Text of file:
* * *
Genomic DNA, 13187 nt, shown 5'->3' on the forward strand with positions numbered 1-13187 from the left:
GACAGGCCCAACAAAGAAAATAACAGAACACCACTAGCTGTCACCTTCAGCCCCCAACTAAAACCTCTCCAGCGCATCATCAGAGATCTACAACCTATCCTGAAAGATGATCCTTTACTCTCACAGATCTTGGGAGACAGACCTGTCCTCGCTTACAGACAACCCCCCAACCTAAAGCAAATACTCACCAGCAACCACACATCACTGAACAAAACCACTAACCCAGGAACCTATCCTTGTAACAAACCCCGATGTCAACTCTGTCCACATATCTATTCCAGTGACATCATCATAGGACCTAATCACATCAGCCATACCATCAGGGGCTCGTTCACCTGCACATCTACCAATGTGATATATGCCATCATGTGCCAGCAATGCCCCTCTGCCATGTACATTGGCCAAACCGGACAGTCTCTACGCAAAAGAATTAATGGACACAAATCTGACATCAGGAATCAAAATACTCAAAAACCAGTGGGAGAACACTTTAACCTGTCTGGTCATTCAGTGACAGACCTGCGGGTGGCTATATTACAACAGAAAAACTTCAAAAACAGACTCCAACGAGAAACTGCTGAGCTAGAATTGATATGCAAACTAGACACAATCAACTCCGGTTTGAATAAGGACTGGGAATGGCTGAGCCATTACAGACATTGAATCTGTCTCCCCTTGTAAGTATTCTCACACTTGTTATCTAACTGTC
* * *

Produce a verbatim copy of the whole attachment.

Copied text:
Genomic DNA, 13187 nt, shown 5'->3' on the forward strand with positions numbered 1-13187 from the left:
GACAGGCCCAACAAAGAAAATAACAGAACACCACTAGCTGTCACCTTCAGCCCCCAACTAAAACCTCTCCAGCGCATCATCAGAGATCTACAACCTATCCTGAAAGATGATCCTTTACTCTCACAGATCTTGGGAGACAGACCTGTCCTCGCTTACAGACAACCCCCCAACCTAAAGCAAATACTCACCAGCAACCACACATCACTGAACAAAACCACTAACCCAGGAACCTATCCTTGTAACAAACCCCGATGTCAACTCTGTCCACATATCTATTCCAGTGACATCATCATAGGACCTAATCACATCAGCCATACCATCAGGGGCTCGTTCACCTGCACATCTACCAATGTGATATATGCCATCATGTGCCAGCAATGCCCCTCTGCCATGTACATTGGCCAAACCGGACAGTCTCTACGCAAAAGAATTAATGGACACAAATCTGACATCAGGAATCAAAATACTCAAAAACCAGTGGGAGAACACTTTAACCTGTCTGGTCATTCAGTGACAGACCTGCGGGTGGCTATATTACAACAGAAAAACTTCAAAAACAGACTCCAACGAGAAACTGCTGAGCTAGAATTGATATGCAAACTAGACACAATCAACTCCGGTTTGAATAAGGACTGGGAATGGCTGAGCCATTACAGACATTGAATCTGTCTCCCCTTGTAAGTATTCTCACACTTGTTATCTAACTGTC